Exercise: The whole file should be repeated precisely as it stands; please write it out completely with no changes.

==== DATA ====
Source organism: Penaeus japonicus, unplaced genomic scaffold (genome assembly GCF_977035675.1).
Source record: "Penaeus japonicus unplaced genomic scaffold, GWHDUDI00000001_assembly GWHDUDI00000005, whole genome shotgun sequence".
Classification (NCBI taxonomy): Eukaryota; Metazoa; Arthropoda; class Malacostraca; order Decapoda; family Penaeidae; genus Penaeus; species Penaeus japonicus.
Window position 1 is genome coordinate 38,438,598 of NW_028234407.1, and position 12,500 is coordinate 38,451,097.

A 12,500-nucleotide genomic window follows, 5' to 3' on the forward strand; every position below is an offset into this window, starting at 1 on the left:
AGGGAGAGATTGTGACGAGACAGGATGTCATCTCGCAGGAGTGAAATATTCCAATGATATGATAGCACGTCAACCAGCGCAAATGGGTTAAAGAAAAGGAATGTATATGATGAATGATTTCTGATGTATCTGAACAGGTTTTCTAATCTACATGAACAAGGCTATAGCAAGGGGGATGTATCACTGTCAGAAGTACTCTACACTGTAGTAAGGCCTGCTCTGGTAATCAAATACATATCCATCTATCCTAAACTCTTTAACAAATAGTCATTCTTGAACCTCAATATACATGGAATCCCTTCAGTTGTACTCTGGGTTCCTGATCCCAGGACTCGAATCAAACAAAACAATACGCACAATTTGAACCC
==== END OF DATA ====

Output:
Source organism: Penaeus japonicus, unplaced genomic scaffold (genome assembly GCF_977035675.1).
Source record: "Penaeus japonicus unplaced genomic scaffold, GWHDUDI00000001_assembly GWHDUDI00000005, whole genome shotgun sequence".
Classification (NCBI taxonomy): Eukaryota; Metazoa; Arthropoda; class Malacostraca; order Decapoda; family Penaeidae; genus Penaeus; species Penaeus japonicus.
Window position 1 is genome coordinate 38,438,598 of NW_028234407.1, and position 12,500 is coordinate 38,451,097.

A 12,500-nucleotide genomic window follows, 5' to 3' on the forward strand; every position below is an offset into this window, starting at 1 on the left:
AGGGAGAGATTGTGACGAGACAGGATGTCATCTCGCAGGAGTGAAATATTCCAATGATATGATAGCACGTCAACCAGCGCAAATGGGTTAAAGAAAAGGAATGTATATGATGAATGATTTCTGATGTATCTGAACAGGTTTTCTAATCTACATGAACAAGGCTATAGCAAGGGGGATGTATCACTGTCAGAAGTACTCTACACTGTAGTAAGGCCTGCTCTGGTAATCAAATACATATCCATCTATCCTAAACTCTTTAACAAATAGTCATTCTTGAACCTCAATATACATGGAATCCCTTCAGTTGTACTCTGGGTTCCTGATCCCAGGACTCGAATCAAACAAAACAATACGCACAATTTGAACCC